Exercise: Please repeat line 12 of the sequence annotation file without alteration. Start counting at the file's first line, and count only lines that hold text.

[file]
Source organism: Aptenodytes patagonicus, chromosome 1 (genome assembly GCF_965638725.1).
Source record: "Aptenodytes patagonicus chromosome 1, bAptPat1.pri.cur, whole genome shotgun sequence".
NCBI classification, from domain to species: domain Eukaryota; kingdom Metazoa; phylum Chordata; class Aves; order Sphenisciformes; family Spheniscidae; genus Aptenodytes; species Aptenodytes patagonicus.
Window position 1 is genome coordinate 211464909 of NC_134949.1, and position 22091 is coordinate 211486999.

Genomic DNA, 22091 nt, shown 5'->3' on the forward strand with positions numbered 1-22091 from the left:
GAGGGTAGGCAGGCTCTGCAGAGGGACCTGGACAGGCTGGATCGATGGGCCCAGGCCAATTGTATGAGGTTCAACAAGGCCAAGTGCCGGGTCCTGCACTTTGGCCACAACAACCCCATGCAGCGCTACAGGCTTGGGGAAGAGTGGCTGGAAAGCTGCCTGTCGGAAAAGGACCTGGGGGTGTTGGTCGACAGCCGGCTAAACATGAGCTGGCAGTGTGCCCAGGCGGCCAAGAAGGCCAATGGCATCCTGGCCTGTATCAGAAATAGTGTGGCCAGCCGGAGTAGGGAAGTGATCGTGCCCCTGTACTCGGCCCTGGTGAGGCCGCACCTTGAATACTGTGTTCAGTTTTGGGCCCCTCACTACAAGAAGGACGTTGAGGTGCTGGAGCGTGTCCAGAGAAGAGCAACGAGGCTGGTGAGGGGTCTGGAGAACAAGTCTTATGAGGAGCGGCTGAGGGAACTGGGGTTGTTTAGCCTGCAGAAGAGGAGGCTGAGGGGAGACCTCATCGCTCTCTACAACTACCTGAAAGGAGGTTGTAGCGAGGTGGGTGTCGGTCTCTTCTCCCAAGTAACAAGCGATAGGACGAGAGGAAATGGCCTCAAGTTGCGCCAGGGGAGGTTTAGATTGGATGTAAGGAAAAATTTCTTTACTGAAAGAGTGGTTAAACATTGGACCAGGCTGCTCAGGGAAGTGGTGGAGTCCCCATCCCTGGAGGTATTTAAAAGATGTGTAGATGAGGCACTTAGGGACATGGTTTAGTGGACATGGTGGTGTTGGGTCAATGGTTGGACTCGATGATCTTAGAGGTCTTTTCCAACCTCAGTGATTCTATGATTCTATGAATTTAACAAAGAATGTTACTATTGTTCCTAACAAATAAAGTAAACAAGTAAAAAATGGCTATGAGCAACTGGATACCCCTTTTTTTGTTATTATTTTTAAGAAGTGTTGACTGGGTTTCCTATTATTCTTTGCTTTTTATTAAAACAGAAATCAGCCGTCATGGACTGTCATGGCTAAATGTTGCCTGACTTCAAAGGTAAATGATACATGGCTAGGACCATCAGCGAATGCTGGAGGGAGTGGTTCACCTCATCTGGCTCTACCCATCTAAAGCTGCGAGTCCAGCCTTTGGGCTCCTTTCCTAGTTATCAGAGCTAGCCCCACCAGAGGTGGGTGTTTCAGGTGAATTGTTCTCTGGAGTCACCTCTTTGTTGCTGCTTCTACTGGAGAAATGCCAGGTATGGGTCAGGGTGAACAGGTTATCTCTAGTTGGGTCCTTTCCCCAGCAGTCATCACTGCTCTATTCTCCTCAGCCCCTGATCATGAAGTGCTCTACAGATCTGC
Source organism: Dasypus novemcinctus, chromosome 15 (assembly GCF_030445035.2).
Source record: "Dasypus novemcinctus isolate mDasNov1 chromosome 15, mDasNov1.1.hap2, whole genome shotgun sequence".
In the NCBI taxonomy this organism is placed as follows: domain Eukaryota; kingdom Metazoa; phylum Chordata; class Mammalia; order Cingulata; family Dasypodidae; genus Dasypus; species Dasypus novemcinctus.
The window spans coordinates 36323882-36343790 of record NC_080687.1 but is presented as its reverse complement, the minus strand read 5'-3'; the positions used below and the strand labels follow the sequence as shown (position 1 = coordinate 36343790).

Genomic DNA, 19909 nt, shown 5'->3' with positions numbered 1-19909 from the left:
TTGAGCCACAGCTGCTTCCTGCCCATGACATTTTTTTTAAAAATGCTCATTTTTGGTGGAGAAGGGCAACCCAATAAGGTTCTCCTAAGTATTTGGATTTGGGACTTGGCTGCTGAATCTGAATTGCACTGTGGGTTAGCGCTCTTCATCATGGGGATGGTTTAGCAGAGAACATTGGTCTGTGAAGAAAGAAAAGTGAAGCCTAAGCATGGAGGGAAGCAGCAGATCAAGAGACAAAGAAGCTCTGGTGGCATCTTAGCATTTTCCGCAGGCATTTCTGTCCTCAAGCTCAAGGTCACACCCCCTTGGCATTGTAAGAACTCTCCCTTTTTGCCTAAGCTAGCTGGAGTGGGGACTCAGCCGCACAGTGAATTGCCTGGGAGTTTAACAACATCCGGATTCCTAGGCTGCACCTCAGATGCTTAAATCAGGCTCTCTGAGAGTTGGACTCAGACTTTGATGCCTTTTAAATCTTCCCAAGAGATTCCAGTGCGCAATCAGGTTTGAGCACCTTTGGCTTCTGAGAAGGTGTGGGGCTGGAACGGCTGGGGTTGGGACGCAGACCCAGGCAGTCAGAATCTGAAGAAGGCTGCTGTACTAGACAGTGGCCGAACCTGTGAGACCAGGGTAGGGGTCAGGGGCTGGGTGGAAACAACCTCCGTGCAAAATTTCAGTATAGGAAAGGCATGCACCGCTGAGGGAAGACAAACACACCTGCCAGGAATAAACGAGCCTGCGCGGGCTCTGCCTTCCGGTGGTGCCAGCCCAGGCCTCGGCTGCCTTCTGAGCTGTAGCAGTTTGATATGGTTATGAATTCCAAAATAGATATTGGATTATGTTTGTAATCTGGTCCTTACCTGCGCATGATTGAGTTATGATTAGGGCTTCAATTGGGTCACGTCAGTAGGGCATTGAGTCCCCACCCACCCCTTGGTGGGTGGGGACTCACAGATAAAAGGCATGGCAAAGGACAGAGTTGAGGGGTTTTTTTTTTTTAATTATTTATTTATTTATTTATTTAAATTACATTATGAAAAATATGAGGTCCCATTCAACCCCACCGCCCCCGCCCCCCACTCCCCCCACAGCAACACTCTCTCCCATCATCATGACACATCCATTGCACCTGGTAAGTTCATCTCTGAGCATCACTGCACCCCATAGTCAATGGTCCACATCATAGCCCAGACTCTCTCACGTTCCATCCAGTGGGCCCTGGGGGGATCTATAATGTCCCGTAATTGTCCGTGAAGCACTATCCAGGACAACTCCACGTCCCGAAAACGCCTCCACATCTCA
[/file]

TTGAGCCACAGCTGCTTCCTGCCCATGACATTTTTTTTAAAAATGCTCATTTTTGGTGGAGAAGGGCAACCCAATAAGGTTCTCCTAAGTATTTGGATTTGGGACTTGGCTGCTGAATCTGAATTGCACTGTGGGTTAGCGCTCTTCATCATGGGGATGGTTTAGCAGAGAACATTGGTCTGTGAAGAAAGAAAAGTGAAGCCTAAGCATGGAGGGAAGCAGCAGATCAAGAGACAAAGAAGCTCTGGTGGCATCTTAGCATTTTCCGCAGGCATTTCTGTCCTCAAGCTCAAGGTCACACCCCCTTGGCATTGTAAGAACTCTCCCTTTTTGCCTAAGCTAGCTGGAGTGGGGACTCAGCCGCACAGTGAATTGCCTGGGAGTTTAACAACATCCGGATTCCTAGGCTGCACCTCAGATGCTTAAATCAGGCTCTCTGAGAGTTGGACTCAGACTTTGATGCCTTTTAAATCTTCCCAAGAGATTCCAGTGCGCAATCAGGTTTGAGCACCTTTGGCTTCTGAGAAGGTGTGGGGCTGGAACGGCTGGGGTTGGGACGCAGACCCAGGCAGTCAGAATCTGAAGAAGGCTGCTGTACTAGACAGTGGCCGAACCTGTGAGACCAGGGTAGGGGTCAGGGGCTGGGTGGAAACAACCTCCGTGCAAAATTTCAGTATAGGAAAGGCATGCACCGCTGAGGGAAGACAAACACACCTGCCAGGAATAAACGAGCCTGCGCGGGCTCTGCCTTCCGGTGGTGCCAGCCCAGGCCTCGGCTGCCTTCTGAGCTGTAGCAGTTTGATATGGTTATGAATTCCAAAATAGATATTGGATTATGTTTGTAATCTGGTCCTTACCTGCGCATGATTGAGTTATGATTAGGGCTTCAATTGGGTCACGTCAGTAGGGCATTGAGTCCCCACCCACCCCTTGGTGGGTGGGGACTCACAGATAAAAGGCATGGCAAAGGACAGAGTTGAGGGGTTTTTTTTTTTTAATTATTTATTTATTTATTTATTTAAATTACATTATGAAAAATATGAGGTCCCATTCAACCCCACCGCCCCCGCCCCCCACTCCCCCCACAGCAACACTCTCTCCCATCATCATGACACATCCATTGCACCTGGTAAGTTCATCTCTGAGCATCACTGCACCCCATAGTCAATGGTCCACATCATAGCCCAGACTCTCTCACGTTCCATCCAGTGGGCCCTGGGGGGATCTATAATGTCCCGTAATTGTCCGTGAAGCACTATCCAGGACAACTCCACGTCCCGAAAACGCCTCCACATCTCA